What you need to know about the government shutdown showdown
Trump said he would be willing to let a shutdown happen to fund a border wall.
— -- President Donald Trump's threat Tuesday to force a government shutdown over the battle to pay for his promised southern border wall raised concerns on Capitol Hill among legislators who fear that the fight for funds could turn into a hostage situation.
It's been four years since the last federal government shutdown and would be the first time under Republican control of the White House, Senate and House.
Here's what you need to know about a possible government shutdown:
What happens when the government shuts down?
A shutdown occurs when full-year or interim appropriations for federal agencies and programs expire. If additional funding isn’t approved by the president and Congress in time to continue government operations, the government shuts down. Under the Antideficiency Act, agencies are required to stop operating, with some exceptions.
During a shutdown, several hundred thousand federal employees are furloughed, government services like school lunch programs are halted, national parks are closed and several sectors of the economy, like tourism, are impacted. Depending on the duration of the shutdown, delivery of millions of Social Security benefit checks could be temporarily halted.
Why might it happen this time?
Lawmakers have until Sept. 30 -- 12 legislative days after their return from August recess -- to pass funding through both chambers of Congress. Otherwise, the government runs out of money on Oct. 1.
The president and some conservatives in the House Freedom Caucus are insistent that a spending bill contain wall funding. Without it, some conservatives may refuse to support any budget resolution. With it, Senate Democrats may filibuster.
A shutdown under Trump would be the first shutdown under unified Republican control of government.
The budget resolution could also become part of the negotiations over raising the nation’s debt ceiling, an issue coming to a head at nearly the same time. The Treasury Department has estimated that sometime in October the government will reach its borrowing limit.
Where does President Trump stand?
President Trump told the crowd at a Phoenix campaign rally on Aug. 22 that he’s willing to “close down our government” in order for his wall on the southern border to be built.
“Let me be very clear to Democrats in Congress who oppose the border wall and stand in the way of border security, you are putting all of America's safety at risk." said Trump.
A “Good Shutdown”
Trump’s message in Phoenix echoes a stance he took when he was unhappy with the last bipartisan spending deal reached in May. The president at that time tweeted: “Our country needs a good ‘shutdown’ in September to fix mess!”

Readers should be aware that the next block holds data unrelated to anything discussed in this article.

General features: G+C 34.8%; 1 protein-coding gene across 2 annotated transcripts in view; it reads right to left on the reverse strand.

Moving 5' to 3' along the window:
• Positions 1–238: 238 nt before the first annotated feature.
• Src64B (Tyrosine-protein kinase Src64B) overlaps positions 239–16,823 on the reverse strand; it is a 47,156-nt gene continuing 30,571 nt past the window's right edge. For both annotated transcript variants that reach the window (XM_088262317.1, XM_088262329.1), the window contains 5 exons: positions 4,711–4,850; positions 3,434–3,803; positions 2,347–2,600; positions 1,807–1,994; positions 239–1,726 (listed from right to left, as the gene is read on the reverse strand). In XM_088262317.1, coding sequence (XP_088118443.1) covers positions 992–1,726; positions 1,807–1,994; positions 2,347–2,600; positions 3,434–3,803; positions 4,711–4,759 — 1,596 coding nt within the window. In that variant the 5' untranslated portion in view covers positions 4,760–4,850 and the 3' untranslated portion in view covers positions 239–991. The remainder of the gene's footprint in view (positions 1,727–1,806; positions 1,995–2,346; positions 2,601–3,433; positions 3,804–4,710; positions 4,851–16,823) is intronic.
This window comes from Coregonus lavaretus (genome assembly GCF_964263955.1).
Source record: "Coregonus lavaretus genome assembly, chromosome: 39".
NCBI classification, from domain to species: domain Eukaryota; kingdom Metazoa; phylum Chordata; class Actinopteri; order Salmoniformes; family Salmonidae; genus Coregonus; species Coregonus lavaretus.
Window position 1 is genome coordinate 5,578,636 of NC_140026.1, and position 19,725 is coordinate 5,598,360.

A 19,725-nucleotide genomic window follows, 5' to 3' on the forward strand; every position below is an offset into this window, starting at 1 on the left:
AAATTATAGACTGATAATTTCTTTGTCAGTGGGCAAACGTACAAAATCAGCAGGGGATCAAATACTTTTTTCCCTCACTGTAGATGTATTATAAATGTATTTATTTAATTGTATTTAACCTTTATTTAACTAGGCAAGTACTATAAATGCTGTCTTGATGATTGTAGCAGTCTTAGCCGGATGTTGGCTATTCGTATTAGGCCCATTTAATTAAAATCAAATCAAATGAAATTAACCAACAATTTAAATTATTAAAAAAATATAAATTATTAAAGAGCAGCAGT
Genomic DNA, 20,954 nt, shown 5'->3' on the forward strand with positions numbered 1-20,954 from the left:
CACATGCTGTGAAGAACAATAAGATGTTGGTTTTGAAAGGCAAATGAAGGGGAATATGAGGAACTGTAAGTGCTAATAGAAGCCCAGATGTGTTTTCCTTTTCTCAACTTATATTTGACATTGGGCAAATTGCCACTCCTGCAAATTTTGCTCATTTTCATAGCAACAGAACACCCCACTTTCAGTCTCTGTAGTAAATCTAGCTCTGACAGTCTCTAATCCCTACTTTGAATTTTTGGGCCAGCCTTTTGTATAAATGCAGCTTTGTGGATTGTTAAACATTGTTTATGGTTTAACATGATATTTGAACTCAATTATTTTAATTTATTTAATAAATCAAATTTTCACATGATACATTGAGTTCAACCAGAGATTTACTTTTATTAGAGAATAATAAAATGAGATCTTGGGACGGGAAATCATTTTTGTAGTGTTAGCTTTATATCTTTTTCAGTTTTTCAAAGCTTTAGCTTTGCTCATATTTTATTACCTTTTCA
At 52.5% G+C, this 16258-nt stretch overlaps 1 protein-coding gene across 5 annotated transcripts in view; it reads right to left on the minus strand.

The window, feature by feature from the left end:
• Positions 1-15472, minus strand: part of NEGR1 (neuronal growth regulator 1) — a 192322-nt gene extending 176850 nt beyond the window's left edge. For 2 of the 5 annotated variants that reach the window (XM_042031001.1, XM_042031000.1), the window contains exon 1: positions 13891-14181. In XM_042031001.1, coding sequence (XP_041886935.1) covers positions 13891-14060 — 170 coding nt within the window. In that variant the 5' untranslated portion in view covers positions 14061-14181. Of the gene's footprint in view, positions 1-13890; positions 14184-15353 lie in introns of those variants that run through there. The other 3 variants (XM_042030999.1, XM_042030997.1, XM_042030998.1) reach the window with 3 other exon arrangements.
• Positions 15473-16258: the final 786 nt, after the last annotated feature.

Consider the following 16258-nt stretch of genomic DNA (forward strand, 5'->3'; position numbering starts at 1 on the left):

Office of Management and Budget Director Mick Mulvaney, when asked to describe what the president meant by a “good shutdown," said: “It would be one that fixes this town. The one that drives the message back home to people, it was as broken as they thought that it was when they voted for Donald Trump.”
Mulvaney said that if Democrats don’t “behave better”, a shutdown may be inevitable.
What are Congressional Leaders Saying?
Speaker of the House Paul Ryan, R-Wis., said that while he agrees on the need for a border wall, he doesn’t think a shutdown is “in our interest."
“I don’t think a government shutdown is necessary and I don’t think most people want to see a government shutdown,” Ryan said in a press conference in Oregon on August 23. The Speaker has expressed his interest in passing a stopgap measure to give lawmakers more time to fund the government.
Senate Majority Leader Mitch McConnell, R-Ky. said in a statement Aug. 23 that he is working with President Trump on shared goals, including funding the government. He made no mention of the border wall.
What happened during the government shutdown in 2013?
The most recent funding gap started on Oct. 1, 2013, the first day of fiscal year 2014; a 16-day shutdown followed.
During that time, 800,000 federal workers stopped working, school lunch programs were curbed, millions of tourists saw vacations disrupted as national parks closed. Capitol Police officers worked but did not receive a paycheck. Government grants dried up as furloughs at military bases squeezed local charities. Catholic Charities in Biloxi, Miss. reported being flooded with requests for food and assistance.
During the shutdown, families of deceased service members also didn’t receive so-called “death benefits” -- a $100,000 payment usually issued within three days of notification of death. A charity called the Fisher House Foundation stepped in to provide funding for funeral arrangements and travel and the Pentagon eventually reimbursed the charity.
The Social Security Administration issued a warning that if the shutdown stretched into Day 17, checks would not be sent out. Sixty million Americans would have been impacted, each receiving an average of $280 a week in benefits.
An analysis by the Standard and Poor's ratings agency concluded the shutdown effectively took $24 billion out of the economy. It was the first shutdown to occur in over 17 years. The longest shutdown lasted 21 days during fiscal year 1996.
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